6. Bekpinar S, Vardagli D, Unlucerci Y, Can A, Uysal M, Gurdol F (2015) Effect of rosiglitazone on asymmetric dimethylarginine metabolism in thioacetamide-induced acute liver injury. Pathophysiology 22(3):153–157CrossRefPubMedGoogle Scholar
  7. Bełtowski J, Kedra A (2006) Asymmetric dimethylarginine (ADMA) as a target for pharmacotherapy. Pharmacol Rep 58(2):159–178PubMedGoogle Scholar
  8. Blackwell S (2010) The biochemistry, measurement and current clinical significance of asymmetric dimethylarginine. Ann Clin Biochem 47(Pt 1):17–28CrossRefPubMedGoogle Scholar
  9. Butterworth RF (2003) Role of circulating neurotoxins in the pathogenesis of hepatic encephalopathy: potential for improvement following their removal by liver assist devices. Liver Int. 23:5–9CrossRefPubMedGoogle Scholar
  10. Cauli O, Rodrigo R, Boix J, Piedrafita B, Agusti A, Felipo V (2008) Acute liver failure-induced death of rats is delayed or prevented by blocking NMDA receptors in brain. Am J Physiol Gastrointest Liver Physiol 295:503–511CrossRefGoogle Scholar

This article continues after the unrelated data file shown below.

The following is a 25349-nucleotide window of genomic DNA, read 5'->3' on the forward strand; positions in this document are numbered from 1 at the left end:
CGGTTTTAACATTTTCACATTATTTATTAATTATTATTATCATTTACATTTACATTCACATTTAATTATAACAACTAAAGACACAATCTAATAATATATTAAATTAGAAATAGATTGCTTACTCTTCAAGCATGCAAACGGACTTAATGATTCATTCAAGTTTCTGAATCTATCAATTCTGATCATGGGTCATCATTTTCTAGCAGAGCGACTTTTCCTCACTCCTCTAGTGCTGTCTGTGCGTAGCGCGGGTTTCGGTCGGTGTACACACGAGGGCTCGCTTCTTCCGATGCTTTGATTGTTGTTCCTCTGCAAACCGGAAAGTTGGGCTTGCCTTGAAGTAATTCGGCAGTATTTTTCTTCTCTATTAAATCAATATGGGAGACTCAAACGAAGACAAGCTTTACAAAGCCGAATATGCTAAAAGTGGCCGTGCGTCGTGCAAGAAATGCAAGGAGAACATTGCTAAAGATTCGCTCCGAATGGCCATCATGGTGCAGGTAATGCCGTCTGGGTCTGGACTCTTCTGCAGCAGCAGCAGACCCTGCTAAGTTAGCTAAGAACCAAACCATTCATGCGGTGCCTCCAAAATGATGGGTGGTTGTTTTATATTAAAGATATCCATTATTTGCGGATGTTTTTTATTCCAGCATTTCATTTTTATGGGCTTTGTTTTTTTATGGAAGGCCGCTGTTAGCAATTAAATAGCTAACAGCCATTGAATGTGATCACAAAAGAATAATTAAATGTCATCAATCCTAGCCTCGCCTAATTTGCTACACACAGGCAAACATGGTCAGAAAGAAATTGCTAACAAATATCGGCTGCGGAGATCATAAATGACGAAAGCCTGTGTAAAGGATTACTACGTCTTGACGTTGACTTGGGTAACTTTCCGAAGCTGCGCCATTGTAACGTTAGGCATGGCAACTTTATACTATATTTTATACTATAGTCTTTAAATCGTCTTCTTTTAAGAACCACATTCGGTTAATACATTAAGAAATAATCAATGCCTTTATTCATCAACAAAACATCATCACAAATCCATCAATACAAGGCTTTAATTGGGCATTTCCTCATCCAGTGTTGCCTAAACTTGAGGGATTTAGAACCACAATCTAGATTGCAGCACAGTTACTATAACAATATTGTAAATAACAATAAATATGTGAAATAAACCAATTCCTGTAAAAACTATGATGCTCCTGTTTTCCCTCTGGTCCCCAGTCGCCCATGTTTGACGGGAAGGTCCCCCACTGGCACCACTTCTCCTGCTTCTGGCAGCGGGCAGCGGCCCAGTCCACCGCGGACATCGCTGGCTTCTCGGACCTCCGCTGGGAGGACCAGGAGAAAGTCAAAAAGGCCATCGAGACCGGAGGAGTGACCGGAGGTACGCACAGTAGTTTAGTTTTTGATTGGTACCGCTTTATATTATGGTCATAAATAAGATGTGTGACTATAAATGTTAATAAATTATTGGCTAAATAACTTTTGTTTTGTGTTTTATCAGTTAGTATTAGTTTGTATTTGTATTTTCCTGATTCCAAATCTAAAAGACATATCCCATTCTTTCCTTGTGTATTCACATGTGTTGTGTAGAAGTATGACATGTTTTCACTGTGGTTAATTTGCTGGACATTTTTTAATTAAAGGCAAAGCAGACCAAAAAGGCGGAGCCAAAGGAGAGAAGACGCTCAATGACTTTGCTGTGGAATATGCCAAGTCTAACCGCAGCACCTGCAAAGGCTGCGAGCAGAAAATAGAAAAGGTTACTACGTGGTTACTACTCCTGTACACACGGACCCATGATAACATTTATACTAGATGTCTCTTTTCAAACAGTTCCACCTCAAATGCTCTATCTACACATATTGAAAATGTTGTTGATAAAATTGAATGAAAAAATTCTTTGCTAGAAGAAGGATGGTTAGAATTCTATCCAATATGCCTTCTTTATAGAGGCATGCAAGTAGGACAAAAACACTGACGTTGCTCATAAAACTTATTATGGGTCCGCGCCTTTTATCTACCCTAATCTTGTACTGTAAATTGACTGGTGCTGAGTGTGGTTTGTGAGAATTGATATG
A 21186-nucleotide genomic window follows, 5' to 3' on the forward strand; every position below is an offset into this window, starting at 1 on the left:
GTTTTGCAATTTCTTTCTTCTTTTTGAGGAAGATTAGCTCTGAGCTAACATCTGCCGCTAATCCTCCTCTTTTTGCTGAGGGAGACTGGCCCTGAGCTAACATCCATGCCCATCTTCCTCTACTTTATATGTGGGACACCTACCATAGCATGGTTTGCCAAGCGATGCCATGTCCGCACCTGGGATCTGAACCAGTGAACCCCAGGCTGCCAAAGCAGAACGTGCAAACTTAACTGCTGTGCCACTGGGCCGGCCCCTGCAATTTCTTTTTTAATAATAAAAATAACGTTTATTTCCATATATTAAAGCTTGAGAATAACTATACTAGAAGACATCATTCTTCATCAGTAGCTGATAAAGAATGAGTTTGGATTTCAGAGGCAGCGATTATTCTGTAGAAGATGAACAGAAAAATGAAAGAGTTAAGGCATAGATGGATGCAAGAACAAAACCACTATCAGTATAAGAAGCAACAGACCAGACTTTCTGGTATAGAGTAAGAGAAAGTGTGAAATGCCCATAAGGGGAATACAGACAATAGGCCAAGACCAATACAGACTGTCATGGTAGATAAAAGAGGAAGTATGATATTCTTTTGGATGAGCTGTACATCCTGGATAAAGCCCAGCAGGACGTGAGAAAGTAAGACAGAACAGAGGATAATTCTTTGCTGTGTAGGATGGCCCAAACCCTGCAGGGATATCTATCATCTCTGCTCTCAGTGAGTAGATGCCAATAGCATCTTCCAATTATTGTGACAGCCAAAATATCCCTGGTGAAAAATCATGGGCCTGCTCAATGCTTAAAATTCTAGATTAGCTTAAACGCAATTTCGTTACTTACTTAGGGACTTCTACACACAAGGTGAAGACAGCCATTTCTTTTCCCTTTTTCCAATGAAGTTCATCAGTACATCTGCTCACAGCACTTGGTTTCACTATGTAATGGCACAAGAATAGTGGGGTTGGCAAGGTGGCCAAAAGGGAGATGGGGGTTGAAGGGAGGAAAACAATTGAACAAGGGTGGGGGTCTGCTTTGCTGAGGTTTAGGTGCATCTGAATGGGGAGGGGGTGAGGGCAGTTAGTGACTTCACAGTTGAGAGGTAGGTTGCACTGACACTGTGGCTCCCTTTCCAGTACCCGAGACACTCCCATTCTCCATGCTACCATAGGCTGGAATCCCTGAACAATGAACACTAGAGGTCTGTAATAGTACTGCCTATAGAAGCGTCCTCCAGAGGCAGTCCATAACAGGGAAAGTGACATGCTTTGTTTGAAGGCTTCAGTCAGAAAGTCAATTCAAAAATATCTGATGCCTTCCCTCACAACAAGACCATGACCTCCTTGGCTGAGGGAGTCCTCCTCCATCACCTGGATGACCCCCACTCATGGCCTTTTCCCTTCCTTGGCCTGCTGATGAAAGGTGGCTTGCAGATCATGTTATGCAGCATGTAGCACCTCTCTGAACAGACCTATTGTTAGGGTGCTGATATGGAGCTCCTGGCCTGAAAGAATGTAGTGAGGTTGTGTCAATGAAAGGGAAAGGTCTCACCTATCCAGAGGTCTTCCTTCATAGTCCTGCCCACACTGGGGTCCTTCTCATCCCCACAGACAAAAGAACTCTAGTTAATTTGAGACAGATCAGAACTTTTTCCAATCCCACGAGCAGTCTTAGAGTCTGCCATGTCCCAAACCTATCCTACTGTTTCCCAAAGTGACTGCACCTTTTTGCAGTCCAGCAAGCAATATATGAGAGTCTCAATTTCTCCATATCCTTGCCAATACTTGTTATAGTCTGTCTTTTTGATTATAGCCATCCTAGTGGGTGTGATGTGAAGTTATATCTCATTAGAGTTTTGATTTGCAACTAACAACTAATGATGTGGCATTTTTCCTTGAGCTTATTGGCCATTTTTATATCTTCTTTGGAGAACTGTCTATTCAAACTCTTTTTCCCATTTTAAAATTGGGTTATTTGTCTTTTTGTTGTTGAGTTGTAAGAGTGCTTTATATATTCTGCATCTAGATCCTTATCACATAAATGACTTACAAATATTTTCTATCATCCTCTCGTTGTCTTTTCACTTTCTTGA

11. Clarke S (1993) Protein methylation. Curr Opin Cell Biol 5:977–983CrossRefPubMedGoogle Scholar
  12. Cooke JP (2000) Does ADMA cause endothelial dysfunction? Arterioscler Thromb Vasc Biol 20:2032–2037CrossRefPubMedGoogle Scholar
  13. Develi-Is S, Bekpinar S, Kalaz EB, Evran B, Unlucerci Y, Gulluoglu M, Uysal M (2013) The protection by heme oxygenase-1 induction against thioacetamide-induced liver toxicity is associated with changes in arginine and asymmetric dimethylarginine. Cell Biochem Funct 2:122–128CrossRefGoogle Scholar
  14. Dhar S, Vemulapalli V, Patananan AN, Huang GL, Di Lorenzo A, Richard S, Comb MJ, Guo A, Clarke SG, Bedford MT (2013) Loss of the major Type I arginine methyltransferase PRMT1 causes substrate scavenging by other PRMTs. Sci Rep 3:1311CrossRefPubMedPubMedCentralGoogle Scholar
  15. ElMlili N, Boix J, Ahabrach H, Rodrigo R, Errami M, Felipo V (2010) Chronic hyperammonemia induces tonic activation of NMDA receptors in cerebellum. J Neurochem 112:1005–1014CrossRefPubMedGoogle Scholar
  16. Fedele E, Raiteri M (1999) In vivo studies of the cerebral glutamate receptor/NO/cGMP pathway. Prog Neurobiol 58(1):89–120CrossRefPubMedGoogle Scholar